When I was younger, kindness was one of my greatest values, but I came off more as a spineless wimp than anything. In the name of kindness, I made myself and my needs less important than everyone else’s and as a result, I felt taken advantage of, disrespected and unloved. I didn’t realize that there’s a big difference between being kind and being loving.
I didn’t understand that love doesn’t mean sinking all of my energy into making someone else feel comfortable. It doesn’t mean giving and giving without receiving and it doesn’t mean silencing my voice in case someone else doesn’t like what I have to say. Love isn’t disempowering at all but rather, always takes into consideration the highest good of everyone, including ourselves.
I find it notable that culturally, our notions of love are very one sided. Even marriage vows are concerned with loving, honouring and being true to our partner all the days of our lives. Curiously, there is no mention of loving, honouring and being true to ourselves. And without this one important element of giving to ourselves, I have to wonder, “How can we give love to anyone else when our own cups are empty?”
We have all used kindness as a manipulation at times and sometimes we don't even realize when we have a hidden agenda. We might be kind because we want others to have a certain perception of us or to treat us in a certain way, so we behave appropriately in order to get what we want but this isn't loving. I've made it a personal habit to check in with myself often and ask, “What are my motivations for doing this?” If the answer is attached to a fear of not having my needs met or receiving an unpleasant reaction from the other party, then I reconsider what I'm about to do because I don't want to give with strings attached. When we do things that we really don't want to do because we're avoiding consequences, we give our power away and create an energetic deficit within ourselves. This deficit, if it gets big enough, will inevitably manifest in unhappiness, feeling taken advantage of, burn out and can even manifest in physical illness.
We’ve been indoctrinated with this idea that taking care of ourselves is in fact selfish when in actuality, taking care of ourselves is necessary to have anything heartfelt and genuine to give. Selfish is when we lack any consideration or caring for how our actions will affect someone else. Self love means that we are true to ourselves first and foremost. We honour what feels right deep within our hearts and souls. Sometimes honouring what’s right for us comes with discomfort or a sense of guilt. We might feel the expectation, disappointment or displeasure of others when we aren’t doing as they wish but the guilt actually comes from an allegiance to our own belief system that may need updating.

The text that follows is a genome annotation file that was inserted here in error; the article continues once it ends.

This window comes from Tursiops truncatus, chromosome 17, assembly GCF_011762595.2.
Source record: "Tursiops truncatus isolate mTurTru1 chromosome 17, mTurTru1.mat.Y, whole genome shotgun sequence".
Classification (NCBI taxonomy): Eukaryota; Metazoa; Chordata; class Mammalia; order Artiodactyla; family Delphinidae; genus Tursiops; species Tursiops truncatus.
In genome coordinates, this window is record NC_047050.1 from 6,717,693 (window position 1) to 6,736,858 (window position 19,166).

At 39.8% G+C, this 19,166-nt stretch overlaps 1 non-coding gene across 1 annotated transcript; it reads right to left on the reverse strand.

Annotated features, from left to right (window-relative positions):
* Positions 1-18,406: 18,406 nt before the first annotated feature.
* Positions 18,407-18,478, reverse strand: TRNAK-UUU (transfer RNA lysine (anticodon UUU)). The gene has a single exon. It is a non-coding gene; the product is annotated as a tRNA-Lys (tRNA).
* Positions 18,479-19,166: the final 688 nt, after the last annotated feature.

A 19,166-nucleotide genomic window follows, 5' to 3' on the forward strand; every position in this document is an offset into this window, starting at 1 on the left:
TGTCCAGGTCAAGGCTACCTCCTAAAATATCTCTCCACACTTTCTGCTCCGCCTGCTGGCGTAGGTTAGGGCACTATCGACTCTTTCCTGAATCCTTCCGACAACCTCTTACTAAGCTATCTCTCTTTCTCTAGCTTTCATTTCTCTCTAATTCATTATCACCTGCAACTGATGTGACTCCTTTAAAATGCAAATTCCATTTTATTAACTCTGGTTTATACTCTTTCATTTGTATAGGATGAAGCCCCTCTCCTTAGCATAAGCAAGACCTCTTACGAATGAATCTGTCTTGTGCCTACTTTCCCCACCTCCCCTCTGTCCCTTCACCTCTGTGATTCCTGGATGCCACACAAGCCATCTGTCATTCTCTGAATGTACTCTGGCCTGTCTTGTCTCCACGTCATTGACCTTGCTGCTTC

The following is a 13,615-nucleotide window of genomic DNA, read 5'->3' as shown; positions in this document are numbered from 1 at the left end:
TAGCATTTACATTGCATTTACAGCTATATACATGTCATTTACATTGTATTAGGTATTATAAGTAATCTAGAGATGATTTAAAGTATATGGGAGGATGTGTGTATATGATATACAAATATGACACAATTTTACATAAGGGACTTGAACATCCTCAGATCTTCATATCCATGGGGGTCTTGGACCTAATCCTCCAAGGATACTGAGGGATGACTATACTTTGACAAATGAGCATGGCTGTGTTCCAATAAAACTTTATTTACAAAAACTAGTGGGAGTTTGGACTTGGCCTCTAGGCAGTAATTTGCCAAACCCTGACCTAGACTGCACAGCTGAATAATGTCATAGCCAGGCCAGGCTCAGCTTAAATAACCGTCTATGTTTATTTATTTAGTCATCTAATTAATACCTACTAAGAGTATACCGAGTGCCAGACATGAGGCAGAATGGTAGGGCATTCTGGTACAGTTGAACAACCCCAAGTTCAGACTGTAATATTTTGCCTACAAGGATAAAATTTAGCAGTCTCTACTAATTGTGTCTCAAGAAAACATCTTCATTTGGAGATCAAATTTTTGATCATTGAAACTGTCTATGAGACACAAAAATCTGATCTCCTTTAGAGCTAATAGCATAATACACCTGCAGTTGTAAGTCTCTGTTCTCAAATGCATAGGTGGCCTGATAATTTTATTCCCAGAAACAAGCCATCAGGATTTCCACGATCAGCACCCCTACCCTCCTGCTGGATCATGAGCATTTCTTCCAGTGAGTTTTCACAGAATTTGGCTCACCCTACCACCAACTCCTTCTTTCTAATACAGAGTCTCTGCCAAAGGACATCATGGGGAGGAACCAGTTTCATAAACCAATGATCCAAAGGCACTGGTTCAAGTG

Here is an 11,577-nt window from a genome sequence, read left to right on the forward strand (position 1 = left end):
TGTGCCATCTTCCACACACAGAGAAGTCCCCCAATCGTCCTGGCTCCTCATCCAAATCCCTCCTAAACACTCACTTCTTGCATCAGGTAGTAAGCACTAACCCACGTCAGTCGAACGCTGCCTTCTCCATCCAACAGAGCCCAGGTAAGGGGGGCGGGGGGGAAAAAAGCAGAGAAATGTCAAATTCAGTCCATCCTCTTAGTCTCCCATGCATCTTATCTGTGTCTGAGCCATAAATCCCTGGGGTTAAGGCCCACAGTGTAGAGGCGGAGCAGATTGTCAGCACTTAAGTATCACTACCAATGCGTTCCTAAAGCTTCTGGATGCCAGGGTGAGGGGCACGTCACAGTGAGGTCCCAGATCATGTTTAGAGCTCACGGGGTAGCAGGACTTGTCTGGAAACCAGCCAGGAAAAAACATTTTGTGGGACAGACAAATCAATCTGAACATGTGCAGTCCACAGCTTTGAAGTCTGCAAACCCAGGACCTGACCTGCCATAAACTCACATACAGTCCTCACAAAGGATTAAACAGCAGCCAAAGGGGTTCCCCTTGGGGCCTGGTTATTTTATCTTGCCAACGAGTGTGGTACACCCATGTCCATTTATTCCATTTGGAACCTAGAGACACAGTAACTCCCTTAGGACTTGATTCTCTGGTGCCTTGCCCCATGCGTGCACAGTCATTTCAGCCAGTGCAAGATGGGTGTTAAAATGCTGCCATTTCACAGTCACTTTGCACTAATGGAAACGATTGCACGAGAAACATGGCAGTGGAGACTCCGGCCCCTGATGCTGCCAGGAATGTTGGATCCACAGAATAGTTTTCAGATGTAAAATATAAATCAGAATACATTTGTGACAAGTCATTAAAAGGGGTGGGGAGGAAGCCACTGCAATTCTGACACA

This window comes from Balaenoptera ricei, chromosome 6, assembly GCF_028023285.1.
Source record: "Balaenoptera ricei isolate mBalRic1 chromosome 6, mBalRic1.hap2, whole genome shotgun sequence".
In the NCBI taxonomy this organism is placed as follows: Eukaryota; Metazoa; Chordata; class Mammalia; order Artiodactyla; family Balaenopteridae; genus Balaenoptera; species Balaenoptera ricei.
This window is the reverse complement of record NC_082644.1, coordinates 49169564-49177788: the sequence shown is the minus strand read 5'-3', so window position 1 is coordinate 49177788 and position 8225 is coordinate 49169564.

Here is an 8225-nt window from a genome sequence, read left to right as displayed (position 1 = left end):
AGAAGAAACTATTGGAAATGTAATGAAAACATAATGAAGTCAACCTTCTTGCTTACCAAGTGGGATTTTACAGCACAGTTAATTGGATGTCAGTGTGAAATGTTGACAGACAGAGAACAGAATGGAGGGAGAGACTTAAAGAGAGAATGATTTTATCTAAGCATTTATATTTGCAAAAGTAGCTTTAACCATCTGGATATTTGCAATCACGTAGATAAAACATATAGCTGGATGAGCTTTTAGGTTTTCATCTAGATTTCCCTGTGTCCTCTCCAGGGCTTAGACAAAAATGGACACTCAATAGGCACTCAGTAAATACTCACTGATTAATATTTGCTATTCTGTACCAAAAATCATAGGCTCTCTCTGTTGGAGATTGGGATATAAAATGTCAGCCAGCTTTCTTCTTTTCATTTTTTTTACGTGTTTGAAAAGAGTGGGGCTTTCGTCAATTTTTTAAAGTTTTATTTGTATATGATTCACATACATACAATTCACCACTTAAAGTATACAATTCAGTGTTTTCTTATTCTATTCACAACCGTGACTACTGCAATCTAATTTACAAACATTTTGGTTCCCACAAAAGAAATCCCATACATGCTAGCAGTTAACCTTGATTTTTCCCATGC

When we are more concerned with being kind rather than being loving, we risk becoming a doormat for other people’s poor behaviour. This is not healthy for anyone and our clue is when we start feeling frustrated, resentful and taken advantage of. For instance, if a boss has a habit of speaking disrespectfully to an employee, kindness might excuse this poor behaviour because, “he or she has a stressful job or has had a hard life.” However, if this poor behaviour continues, it will take it’s toll on both parties. It may reinforce for the receiver that disrespect is what they deserve while it reinforces for the boss that disrespecting and dominating others is completely acceptable.
On the other hand, when love is the focus, we’re concerned with the highest good of everyone. We insist on equality and consideration for ourselves and treat others fairly and with consideration also. Love is both strong and compassionate, courageously honest, as well as empowering. It gently but firmly calls people to task in a way that is both caring and respectful to both parties. It says, “I love you enough not to disrespect you or take advantage of you even when I know I can, and it also says, “I love me enough not to allow myself to be disrespected or taken advantage of either.” It challenges in a way that brings out the best in everyone.
There is a subtle difference between kindness and love. When we suffer from an imbalance of power in the name of kindness it's not good for our well being or the well being of our families, communities, work places and our world. One quick look at the state of our global affairs speaks to the rampant misunderstanding of what healthy empowerment looks like. Our global landscape is simply a macrocosm reflecting where we are at individually. When enough individuals find a healthy sense of empowerment, the collective group can shift to something more loving. After all, the greatest gift we can ever give to the world is the gift of our own healing.
If you’re interested in improving your relationships or want to empower yourself more, contact Dawn for a one on one session or the next empowerment workshop.